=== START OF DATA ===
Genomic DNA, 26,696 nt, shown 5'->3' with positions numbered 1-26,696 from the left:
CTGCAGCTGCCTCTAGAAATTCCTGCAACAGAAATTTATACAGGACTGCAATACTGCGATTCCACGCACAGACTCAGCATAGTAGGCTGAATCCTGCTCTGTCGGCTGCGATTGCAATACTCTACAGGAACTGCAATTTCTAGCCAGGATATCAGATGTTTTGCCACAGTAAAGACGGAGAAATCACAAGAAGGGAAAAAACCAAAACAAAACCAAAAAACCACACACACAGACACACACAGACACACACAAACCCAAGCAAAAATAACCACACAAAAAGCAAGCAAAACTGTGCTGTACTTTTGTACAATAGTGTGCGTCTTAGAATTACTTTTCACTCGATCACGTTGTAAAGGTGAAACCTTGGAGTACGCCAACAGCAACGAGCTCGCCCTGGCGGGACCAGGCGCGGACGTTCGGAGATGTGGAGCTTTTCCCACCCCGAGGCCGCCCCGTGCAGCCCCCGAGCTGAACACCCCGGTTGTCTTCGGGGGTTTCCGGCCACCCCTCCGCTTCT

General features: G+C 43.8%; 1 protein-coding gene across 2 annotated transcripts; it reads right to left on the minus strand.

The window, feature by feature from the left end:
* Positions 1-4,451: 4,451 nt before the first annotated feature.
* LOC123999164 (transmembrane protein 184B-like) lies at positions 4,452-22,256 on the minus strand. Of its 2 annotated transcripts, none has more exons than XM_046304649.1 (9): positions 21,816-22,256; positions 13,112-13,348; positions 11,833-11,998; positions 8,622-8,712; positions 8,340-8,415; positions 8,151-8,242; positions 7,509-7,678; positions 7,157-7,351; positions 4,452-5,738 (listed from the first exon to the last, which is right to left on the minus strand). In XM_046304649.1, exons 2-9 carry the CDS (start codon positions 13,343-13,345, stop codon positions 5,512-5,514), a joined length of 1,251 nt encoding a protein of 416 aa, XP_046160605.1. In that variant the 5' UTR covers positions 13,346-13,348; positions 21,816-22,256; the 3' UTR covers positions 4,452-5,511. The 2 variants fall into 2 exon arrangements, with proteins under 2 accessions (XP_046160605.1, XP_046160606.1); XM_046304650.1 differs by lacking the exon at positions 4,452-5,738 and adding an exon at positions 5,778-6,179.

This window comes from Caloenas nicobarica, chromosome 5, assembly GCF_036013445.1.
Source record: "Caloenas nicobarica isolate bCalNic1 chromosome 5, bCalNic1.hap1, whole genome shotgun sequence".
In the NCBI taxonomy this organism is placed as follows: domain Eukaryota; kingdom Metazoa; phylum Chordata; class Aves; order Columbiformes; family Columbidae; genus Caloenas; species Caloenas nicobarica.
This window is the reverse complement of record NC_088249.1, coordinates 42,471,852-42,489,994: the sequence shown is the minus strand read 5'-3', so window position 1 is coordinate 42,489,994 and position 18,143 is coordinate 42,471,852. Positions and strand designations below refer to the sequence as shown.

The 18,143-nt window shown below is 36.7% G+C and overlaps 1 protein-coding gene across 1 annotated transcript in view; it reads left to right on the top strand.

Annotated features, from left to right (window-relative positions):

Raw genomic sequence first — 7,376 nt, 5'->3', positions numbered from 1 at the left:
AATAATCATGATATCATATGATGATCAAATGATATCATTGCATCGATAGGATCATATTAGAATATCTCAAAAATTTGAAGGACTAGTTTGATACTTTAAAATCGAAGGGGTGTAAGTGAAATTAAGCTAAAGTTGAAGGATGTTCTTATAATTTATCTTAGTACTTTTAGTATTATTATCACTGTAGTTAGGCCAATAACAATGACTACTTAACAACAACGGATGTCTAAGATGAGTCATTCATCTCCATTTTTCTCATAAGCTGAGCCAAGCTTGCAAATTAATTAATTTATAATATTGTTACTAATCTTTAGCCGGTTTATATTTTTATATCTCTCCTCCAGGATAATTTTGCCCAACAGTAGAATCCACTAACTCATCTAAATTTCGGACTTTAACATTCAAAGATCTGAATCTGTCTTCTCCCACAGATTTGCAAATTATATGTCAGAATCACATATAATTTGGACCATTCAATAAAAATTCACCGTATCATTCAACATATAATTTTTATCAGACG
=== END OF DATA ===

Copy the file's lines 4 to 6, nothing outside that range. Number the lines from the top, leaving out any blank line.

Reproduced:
The window, feature by feature from the left end:
* Positions 1-4,451: 4,451 nt before the first annotated feature.
* LOC123999164 (transmembrane protein 184B-like) lies at positions 4,452-22,256 on the minus strand. Of its 2 annotated transcripts, none has more exons than XM_046304649.1 (9): positions 21,816-22,256; positions 13,112-13,348; positions 11,833-11,998; positions 8,622-8,712; positions 8,340-8,415; positions 8,151-8,242; positions 7,509-7,678; positions 7,157-7,351; positions 4,452-5,738 (listed from the first exon to the last, which is right to left on the minus strand). In XM_046304649.1, exons 2-9 carry the CDS (start codon positions 13,343-13,345, stop codon positions 5,512-5,514), a joined length of 1,251 nt encoding a protein of 416 aa, XP_046160605.1. In that variant the 5' UTR covers positions 13,346-13,348; positions 21,816-22,256; the 3' UTR covers positions 4,452-5,511. The 2 variants fall into 2 exon arrangements, with proteins under 2 accessions (XP_046160605.1, XP_046160606.1); XM_046304650.1 differs by lacking the exon at positions 4,452-5,738 and adding an exon at positions 5,778-6,179.